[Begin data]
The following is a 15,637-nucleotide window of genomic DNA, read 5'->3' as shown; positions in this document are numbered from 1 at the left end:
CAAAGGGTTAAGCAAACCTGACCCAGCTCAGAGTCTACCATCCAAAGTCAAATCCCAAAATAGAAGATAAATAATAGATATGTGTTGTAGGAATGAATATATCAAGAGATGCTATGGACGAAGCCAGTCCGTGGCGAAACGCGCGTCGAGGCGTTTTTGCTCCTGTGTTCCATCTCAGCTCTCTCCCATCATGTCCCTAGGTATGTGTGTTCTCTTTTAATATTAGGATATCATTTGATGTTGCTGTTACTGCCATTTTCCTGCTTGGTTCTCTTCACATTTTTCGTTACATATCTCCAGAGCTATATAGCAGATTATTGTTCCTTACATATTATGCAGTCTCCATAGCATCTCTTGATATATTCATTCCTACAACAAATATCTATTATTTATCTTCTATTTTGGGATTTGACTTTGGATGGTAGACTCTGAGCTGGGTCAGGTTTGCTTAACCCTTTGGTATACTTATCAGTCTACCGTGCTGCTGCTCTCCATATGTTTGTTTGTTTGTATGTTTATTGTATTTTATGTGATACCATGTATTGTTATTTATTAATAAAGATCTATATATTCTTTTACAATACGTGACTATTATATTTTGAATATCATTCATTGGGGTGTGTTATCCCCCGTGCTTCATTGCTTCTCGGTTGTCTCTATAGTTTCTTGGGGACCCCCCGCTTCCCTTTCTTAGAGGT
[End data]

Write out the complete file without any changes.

The following is a 15,637-nucleotide window of genomic DNA, read 5'->3' as shown; positions in this document are numbered from 1 at the left end:
CAAAGGGTTAAGCAAACCTGACCCAGCTCAGAGTCTACCATCCAAAGTCAAATCCCAAAATAGAAGATAAATAATAGATATGTGTTGTAGGAATGAATATATCAAGAGATGCTATGGACGAAGCCAGTCCGTGGCGAAACGCGCGTCGAGGCGTTTTTGCTCCTGTGTTCCATCTCAGCTCTCTCCCATCATGTCCCTAGGTATGTGTGTTCTCTTTTAATATTAGGATATCATTTGATGTTGCTGTTACTGCCATTTTCCTGCTTGGTTCTCTTCACATTTTTCGTTACATATCTCCAGAGCTATATAGCAGATTATTGTTCCTTACATATTATGCAGTCTCCATAGCATCTCTTGATATATTCATTCCTACAACAAATATCTATTATTTATCTTCTATTTTGGGATTTGACTTTGGATGGTAGACTCTGAGCTGGGTCAGGTTTGCTTAACCCTTTGGTATACTTATCAGTCTACCGTGCTGCTGCTCTCCATATGTTTGTTTGTTTGTATGTTTATTGTATTTTATGTGATACCATGTATTGTTATTTATTAATAAAGATCTATATATTCTTTTACAATACGTGACTATTATATTTTGAATATCATTCATTGGGGTGTGTTATCCCCCGTGCTTCATTGCTTCTCGGTTGTCTCTATAGTTTCTTGGGGACCCCCCGCTTCCCTTTCTTAGAGGT